This post was inspired by several discussions I have had with my college freshman daughter and other readings over the past several months. While not a 4.0 student she has always done well. Her first trip home from school was during their fall break. We sat talking about her classes one night and she expressed her disappointment with most of her high school education. She said they really hadn’t prepared her well. Our conversation went something like this:
“What do you mean they didn’t prepare you for college?”
“I haven’t had one multiple choice test. None of my professors stands up in front of the class and follows a PowerPoint. There are no weekly vocabulary quizzes and a list of facts to memorize. They give essay tests and I don’t mean essays that you can answer in a few sentences. They don’t walk you through the textbook and point out the facts you need to memorize for a test. They expect you to read, think, discuss, and write. Why don’t the teachers in high school or even middle school do any of that? Do they think we can’t?”
Now fast forward to this week and she is telling me about her classes. She says these classes are kicking her rear end but she loves them. She was excited to talk about some of the topics they had been discussing in class and more than willing to discuss some of those topics with me. She stated that while most of her professors have very different points of view than she does (like her parents, she is conservative), they challenge her to think and look at the world a little differently. I of course think that is great. However, during this conversation she again says that she was not taught some things that she should have been. When asked, she began telling me about a discussion in which her professor complained about their lack of knowledge about geography. This became apparent to her as they discussed some world events.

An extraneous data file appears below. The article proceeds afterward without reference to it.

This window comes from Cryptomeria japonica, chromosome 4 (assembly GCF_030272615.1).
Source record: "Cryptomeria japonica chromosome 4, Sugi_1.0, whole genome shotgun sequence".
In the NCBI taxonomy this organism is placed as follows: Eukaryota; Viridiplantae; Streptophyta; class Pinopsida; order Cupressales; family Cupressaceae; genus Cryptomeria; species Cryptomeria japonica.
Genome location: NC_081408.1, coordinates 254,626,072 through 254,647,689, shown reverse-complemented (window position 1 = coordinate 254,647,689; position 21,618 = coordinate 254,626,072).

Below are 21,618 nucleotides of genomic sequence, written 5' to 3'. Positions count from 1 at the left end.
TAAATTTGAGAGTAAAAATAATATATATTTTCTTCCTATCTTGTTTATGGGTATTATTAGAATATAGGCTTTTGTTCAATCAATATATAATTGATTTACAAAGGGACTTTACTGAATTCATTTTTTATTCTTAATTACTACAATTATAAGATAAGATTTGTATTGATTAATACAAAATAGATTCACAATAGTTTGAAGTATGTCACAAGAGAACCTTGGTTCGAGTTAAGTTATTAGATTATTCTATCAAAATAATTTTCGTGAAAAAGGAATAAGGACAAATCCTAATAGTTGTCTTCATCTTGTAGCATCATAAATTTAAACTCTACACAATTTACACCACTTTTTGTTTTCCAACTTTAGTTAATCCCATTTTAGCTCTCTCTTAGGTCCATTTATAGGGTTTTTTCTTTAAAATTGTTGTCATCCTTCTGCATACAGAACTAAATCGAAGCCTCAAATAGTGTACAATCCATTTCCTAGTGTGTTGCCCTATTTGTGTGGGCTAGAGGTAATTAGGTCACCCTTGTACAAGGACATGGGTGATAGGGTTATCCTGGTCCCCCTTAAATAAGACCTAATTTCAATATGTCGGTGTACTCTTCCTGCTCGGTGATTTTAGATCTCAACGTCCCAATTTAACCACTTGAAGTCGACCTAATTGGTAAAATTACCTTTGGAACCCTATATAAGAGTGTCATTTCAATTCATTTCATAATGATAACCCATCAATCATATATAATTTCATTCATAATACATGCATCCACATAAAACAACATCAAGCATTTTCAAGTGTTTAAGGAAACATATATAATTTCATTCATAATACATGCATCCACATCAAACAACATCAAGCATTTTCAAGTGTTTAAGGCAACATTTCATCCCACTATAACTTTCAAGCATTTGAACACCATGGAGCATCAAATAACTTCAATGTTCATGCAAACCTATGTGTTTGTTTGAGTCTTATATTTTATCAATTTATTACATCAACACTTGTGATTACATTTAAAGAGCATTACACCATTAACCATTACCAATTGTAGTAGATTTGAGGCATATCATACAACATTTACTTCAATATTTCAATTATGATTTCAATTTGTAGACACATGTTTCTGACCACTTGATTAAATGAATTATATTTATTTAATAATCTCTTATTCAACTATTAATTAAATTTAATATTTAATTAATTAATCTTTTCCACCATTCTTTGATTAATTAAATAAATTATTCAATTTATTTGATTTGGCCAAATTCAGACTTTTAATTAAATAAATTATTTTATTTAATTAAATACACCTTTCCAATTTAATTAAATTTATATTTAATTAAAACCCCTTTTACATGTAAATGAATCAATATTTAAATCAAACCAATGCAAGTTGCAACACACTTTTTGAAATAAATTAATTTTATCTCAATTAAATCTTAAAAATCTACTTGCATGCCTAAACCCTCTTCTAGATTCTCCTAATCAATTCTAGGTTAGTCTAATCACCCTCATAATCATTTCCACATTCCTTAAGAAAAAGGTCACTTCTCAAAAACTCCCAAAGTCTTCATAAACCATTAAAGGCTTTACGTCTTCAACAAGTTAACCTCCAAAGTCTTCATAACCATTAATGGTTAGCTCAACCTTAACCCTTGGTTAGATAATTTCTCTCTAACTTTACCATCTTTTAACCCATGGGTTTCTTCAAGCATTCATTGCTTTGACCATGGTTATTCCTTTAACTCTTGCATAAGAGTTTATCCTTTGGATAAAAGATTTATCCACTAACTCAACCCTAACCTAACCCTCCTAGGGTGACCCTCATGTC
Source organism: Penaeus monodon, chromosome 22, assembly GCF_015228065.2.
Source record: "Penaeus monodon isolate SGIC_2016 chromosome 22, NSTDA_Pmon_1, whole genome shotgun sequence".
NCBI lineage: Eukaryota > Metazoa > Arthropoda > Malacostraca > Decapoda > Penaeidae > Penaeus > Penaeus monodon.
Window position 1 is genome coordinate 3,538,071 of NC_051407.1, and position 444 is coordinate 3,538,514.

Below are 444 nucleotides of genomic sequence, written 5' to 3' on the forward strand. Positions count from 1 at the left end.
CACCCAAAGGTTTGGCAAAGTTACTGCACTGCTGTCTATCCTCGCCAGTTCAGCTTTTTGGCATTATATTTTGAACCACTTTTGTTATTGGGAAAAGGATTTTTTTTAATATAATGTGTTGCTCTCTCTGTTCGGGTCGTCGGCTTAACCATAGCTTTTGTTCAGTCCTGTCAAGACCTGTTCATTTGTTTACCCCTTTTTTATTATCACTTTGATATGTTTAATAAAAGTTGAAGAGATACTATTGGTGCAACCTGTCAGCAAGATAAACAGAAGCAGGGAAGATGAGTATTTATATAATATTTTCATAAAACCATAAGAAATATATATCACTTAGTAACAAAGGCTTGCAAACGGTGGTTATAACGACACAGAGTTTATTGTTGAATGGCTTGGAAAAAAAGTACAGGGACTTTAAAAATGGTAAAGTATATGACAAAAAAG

I thought about this for a minute and referred to our previous discussion in the fall. I asked her if she thought teaching her to memorize places on a map would have been successful or if now that she had a reason to know more about some of those places the information became more important to her to learn? I asked her if it was more important for her to be able to find the information when it became relevant? She admitted that it might have been meaningless to her if not connected to topics she is currently studying.
Relevance seems to be the key. Now I know this isn’t a new concept, but do we as educators really understand what it means to be relevant? Are we making the learning relevant to our students? How? I ask myself these questions all the time. This week I realized that maybe I wasn’t doing a very good job of making my students learning of the Vietnam war and the 60s relevant to them when a student asked me why she needed to know this. Class stopped right there and we had a great discussion about past events and their connection to current events. This of course led to a discussion about how some of these current events can and do impact our lives. I thought I had made that connection but obviously not. In fact, I am still trying to help them see connections.
As a social studies teacher I have of course been glued to the news concerning Egypt and the Middle East. How do I make that relevant to my eighth graders? Why do they care about events a world away? That is our real challenge. I can remember sitting in my living room crying as I watched people literally tear down the Berlin Wall. I had had the opportunity to visit Berlin and pass through Check Point Charlie as I visited East Berlin. It had meaning to me! My textbook has never giving me real meaning, it sure won’t give my students meaning. The text (that sits on my shelf) is not relevant to my students. It is up to me (and you) to help make it relevant! How do you make your students learning relevant?
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Must Read (Professional Reading): Innovate to Educate: System [Re]Design for Personalized Learning